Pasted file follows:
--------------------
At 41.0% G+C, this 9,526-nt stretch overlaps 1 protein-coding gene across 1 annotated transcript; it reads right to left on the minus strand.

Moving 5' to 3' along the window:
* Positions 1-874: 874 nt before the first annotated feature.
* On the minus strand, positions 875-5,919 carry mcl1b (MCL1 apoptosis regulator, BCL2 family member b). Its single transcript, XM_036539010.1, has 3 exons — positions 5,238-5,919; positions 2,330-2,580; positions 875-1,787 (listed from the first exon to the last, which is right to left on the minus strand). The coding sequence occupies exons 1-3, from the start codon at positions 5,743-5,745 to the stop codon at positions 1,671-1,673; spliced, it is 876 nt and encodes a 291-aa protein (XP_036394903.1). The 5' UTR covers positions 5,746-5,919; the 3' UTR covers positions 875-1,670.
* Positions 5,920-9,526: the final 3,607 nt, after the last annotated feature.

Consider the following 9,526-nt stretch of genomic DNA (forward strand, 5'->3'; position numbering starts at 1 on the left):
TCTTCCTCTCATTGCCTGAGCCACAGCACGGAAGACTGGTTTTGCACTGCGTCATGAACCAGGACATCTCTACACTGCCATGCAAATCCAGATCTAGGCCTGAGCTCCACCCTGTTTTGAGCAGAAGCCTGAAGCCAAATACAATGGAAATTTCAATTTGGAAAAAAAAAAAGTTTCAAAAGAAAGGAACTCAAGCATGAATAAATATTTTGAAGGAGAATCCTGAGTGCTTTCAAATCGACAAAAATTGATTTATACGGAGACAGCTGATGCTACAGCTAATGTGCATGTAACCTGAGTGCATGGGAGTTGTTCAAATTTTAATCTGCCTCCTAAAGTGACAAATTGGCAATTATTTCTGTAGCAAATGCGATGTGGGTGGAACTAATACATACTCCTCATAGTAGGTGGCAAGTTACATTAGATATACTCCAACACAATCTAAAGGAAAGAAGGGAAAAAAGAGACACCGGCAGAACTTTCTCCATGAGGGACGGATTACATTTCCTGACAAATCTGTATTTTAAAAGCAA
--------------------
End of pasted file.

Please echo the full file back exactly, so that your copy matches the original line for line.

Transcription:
At 41.0% G+C, this 9,526-nt stretch overlaps 1 protein-coding gene across 1 annotated transcript; it reads right to left on the minus strand.

Moving 5' to 3' along the window:
* Positions 1-874: 874 nt before the first annotated feature.
* On the minus strand, positions 875-5,919 carry mcl1b (MCL1 apoptosis regulator, BCL2 family member b). Its single transcript, XM_036539010.1, has 3 exons — positions 5,238-5,919; positions 2,330-2,580; positions 875-1,787 (listed from the first exon to the last, which is right to left on the minus strand). The coding sequence occupies exons 1-3, from the start codon at positions 5,743-5,745 to the stop codon at positions 1,671-1,673; spliced, it is 876 nt and encodes a 291-aa protein (XP_036394903.1). The 5' UTR covers positions 5,746-5,919; the 3' UTR covers positions 875-1,670.
* Positions 5,920-9,526: the final 3,607 nt, after the last annotated feature.

Consider the following 9,526-nt stretch of genomic DNA (forward strand, 5'->3'; position numbering starts at 1 on the left):
TCTTCCTCTCATTGCCTGAGCCACAGCACGGAAGACTGGTTTTGCACTGCGTCATGAACCAGGACATCTCTACACTGCCATGCAAATCCAGATCTAGGCCTGAGCTCCACCCTGTTTTGAGCAGAAGCCTGAAGCCAAATACAATGGAAATTTCAATTTGGAAAAAAAAAAAGTTTCAAAAGAAAGGAACTCAAGCATGAATAAATATTTTGAAGGAGAATCCTGAGTGCTTTCAAATCGACAAAAATTGATTTATACGGAGACAGCTGATGCTACAGCTAATGTGCATGTAACCTGAGTGCATGGGAGTTGTTCAAATTTTAATCTGCCTCCTAAAGTGACAAATTGGCAATTATTTCTGTAGCAAATGCGATGTGGGTGGAACTAATACATACTCCTCATAGTAGGTGGCAAGTTACATTAGATATACTCCAACACAATCTAAAGGAAAGAAGGGAAAAAAGAGACACCGGCAGAACTTTCTCCATGAGGGACGGATTACATTTCCTGACAAATCTGTATTTTAAAAGCAA